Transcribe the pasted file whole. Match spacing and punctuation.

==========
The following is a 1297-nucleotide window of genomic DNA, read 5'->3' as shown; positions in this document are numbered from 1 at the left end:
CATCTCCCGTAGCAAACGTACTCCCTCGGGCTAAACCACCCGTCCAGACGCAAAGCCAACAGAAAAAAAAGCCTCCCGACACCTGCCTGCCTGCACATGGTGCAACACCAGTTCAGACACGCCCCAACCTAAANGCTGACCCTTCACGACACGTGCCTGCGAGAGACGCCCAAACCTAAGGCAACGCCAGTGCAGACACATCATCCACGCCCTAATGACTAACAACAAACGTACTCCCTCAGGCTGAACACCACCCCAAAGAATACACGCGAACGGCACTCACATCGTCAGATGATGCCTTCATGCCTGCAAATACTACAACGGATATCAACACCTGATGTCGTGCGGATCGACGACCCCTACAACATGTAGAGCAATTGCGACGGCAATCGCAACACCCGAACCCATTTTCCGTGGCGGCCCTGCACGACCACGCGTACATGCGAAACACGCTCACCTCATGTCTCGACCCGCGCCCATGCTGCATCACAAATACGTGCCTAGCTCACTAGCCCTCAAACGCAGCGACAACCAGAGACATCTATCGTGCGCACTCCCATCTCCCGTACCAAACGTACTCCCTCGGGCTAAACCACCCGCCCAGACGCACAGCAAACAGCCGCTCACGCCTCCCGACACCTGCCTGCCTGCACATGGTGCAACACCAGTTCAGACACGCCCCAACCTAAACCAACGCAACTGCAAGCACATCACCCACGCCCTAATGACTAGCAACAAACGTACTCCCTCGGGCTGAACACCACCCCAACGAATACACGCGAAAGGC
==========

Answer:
The following is a 1297-nucleotide window of genomic DNA, read 5'->3' as shown; positions in this document are numbered from 1 at the left end:
CATCTCCCGTAGCAAACGTACTCCCTCGGGCTAAACCACCCGTCCAGACGCAAAGCCAACAGAAAAAAAAGCCTCCCGACACCTGCCTGCCTGCACATGGTGCAACACCAGTTCAGACACGCCCCAACCTAAANGCTGACCCTTCACGACACGTGCCTGCGAGAGACGCCCAAACCTAAGGCAACGCCAGTGCAGACACATCATCCACGCCCTAATGACTAACAACAAACGTACTCCCTCAGGCTGAACACCACCCCAAAGAATACACGCGAACGGCACTCACATCGTCAGATGATGCCTTCATGCCTGCAAATACTACAACGGATATCAACACCTGATGTCGTGCGGATCGACGACCCCTACAACATGTAGAGCAATTGCGACGGCAATCGCAACACCCGAACCCATTTTCCGTGGCGGCCCTGCACGACCACGCGTACATGCGAAACACGCTCACCTCATGTCTCGACCCGCGCCCATGCTGCATCACAAATACGTGCCTAGCTCACTAGCCCTCAAACGCAGCGACAACCAGAGACATCTATCGTGCGCACTCCCATCTCCCGTACCAAACGTACTCCCTCGGGCTAAACCACCCGCCCAGACGCACAGCAAACAGCCGCTCACGCCTCCCGACACCTGCCTGCCTGCACATGGTGCAACACCAGTTCAGACACGCCCCAACCTAAACCAACGCAACTGCAAGCACATCACCCACGCCCTAATGACTAGCAACAAACGTACTCCCTCGGGCTGAACACCACCCCAACGAATACACGCGAAAGGC